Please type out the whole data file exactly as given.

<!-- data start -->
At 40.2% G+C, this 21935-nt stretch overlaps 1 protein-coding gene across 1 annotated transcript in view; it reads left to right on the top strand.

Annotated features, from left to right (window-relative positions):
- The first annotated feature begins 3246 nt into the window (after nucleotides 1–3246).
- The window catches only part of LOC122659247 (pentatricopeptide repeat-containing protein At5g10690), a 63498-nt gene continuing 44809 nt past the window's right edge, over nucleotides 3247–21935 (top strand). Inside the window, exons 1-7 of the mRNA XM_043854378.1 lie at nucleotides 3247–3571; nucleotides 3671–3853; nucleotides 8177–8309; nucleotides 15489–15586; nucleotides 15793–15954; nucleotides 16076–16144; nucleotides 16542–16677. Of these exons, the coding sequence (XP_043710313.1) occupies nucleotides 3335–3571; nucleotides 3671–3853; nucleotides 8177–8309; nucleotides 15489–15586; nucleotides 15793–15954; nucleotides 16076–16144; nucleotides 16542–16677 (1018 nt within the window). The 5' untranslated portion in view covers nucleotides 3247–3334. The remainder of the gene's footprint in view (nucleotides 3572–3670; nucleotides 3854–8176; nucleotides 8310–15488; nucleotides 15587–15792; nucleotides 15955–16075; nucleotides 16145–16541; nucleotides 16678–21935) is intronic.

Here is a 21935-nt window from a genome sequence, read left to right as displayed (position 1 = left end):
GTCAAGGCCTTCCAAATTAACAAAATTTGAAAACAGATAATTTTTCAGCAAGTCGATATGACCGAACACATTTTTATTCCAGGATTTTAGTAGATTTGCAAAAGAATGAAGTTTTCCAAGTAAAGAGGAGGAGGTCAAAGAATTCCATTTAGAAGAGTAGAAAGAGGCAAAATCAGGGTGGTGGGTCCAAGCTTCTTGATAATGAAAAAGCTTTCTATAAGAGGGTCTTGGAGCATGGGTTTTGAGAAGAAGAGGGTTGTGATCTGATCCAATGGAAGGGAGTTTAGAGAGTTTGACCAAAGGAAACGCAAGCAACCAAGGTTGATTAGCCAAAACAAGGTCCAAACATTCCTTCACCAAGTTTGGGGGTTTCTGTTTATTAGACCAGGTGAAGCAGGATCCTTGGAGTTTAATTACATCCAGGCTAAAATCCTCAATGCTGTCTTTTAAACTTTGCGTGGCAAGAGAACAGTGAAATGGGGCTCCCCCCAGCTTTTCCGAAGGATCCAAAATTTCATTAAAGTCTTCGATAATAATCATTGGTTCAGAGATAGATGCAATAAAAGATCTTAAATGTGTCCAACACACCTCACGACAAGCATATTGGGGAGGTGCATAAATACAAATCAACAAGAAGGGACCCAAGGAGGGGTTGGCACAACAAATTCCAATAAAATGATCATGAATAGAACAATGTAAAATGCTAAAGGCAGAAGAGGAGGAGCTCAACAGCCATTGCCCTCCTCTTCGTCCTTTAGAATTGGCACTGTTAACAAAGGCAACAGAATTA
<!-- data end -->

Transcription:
At 40.2% G+C, this 21935-nt stretch overlaps 1 protein-coding gene across 1 annotated transcript in view; it reads left to right on the top strand.

Annotated features, from left to right (window-relative positions):
- The first annotated feature begins 3246 nt into the window (after nucleotides 1–3246).
- The window catches only part of LOC122659247 (pentatricopeptide repeat-containing protein At5g10690), a 63498-nt gene continuing 44809 nt past the window's right edge, over nucleotides 3247–21935 (top strand). Inside the window, exons 1-7 of the mRNA XM_043854378.1 lie at nucleotides 3247–3571; nucleotides 3671–3853; nucleotides 8177–8309; nucleotides 15489–15586; nucleotides 15793–15954; nucleotides 16076–16144; nucleotides 16542–16677. Of these exons, the coding sequence (XP_043710313.1) occupies nucleotides 3335–3571; nucleotides 3671–3853; nucleotides 8177–8309; nucleotides 15489–15586; nucleotides 15793–15954; nucleotides 16076–16144; nucleotides 16542–16677 (1018 nt within the window). The 5' untranslated portion in view covers nucleotides 3247–3334. The remainder of the gene's footprint in view (nucleotides 3572–3670; nucleotides 3854–8176; nucleotides 8310–15488; nucleotides 15587–15792; nucleotides 15955–16075; nucleotides 16145–16541; nucleotides 16678–21935) is intronic.

Here is a 21935-nt window from a genome sequence, read left to right as displayed (position 1 = left end):
GTCAAGGCCTTCCAAATTAACAAAATTTGAAAACAGATAATTTTTCAGCAAGTCGATATGACCGAACACATTTTTATTCCAGGATTTTAGTAGATTTGCAAAAGAATGAAGTTTTCCAAGTAAAGAGGAGGAGGTCAAAGAATTCCATTTAGAAGAGTAGAAAGAGGCAAAATCAGGGTGGTGGGTCCAAGCTTCTTGATAATGAAAAAGCTTTCTATAAGAGGGTCTTGGAGCATGGGTTTTGAGAAGAAGAGGGTTGTGATCTGATCCAATGGAAGGGAGTTTAGAGAGTTTGACCAAAGGAAACGCAAGCAACCAAGGTTGATTAGCCAAAACAAGGTCCAAACATTCCTTCACCAAGTTTGGGGGTTTCTGTTTATTAGACCAGGTGAAGCAGGATCCTTGGAGTTTAATTACATCCAGGCTAAAATCCTCAATGCTGTCTTTTAAACTTTGCGTGGCAAGAGAACAGTGAAATGGGGCTCCCCCCAGCTTTTCCGAAGGATCCAAAATTTCATTAAAGTCTTCGATAATAATCATTGGTTCAGAGATAGATGCAATAAAAGATCTTAAATGTGTCCAACACACCTCACGACAAGCATATTGGGGAGGTGCATAAATACAAATCAACAAGAAGGGACCCAAGGAGGGGTTGGCACAACAAATTCCAATAAAATGATCATGAATAGAACAATGTAAAATGCTAAAGGCAGAAGAGGAGGAGCTCAACAGCCATTGCCCTCCTCTTCGTCCTTTAGAATTGGCACTGTTAACAAAGGCAACAGAATTA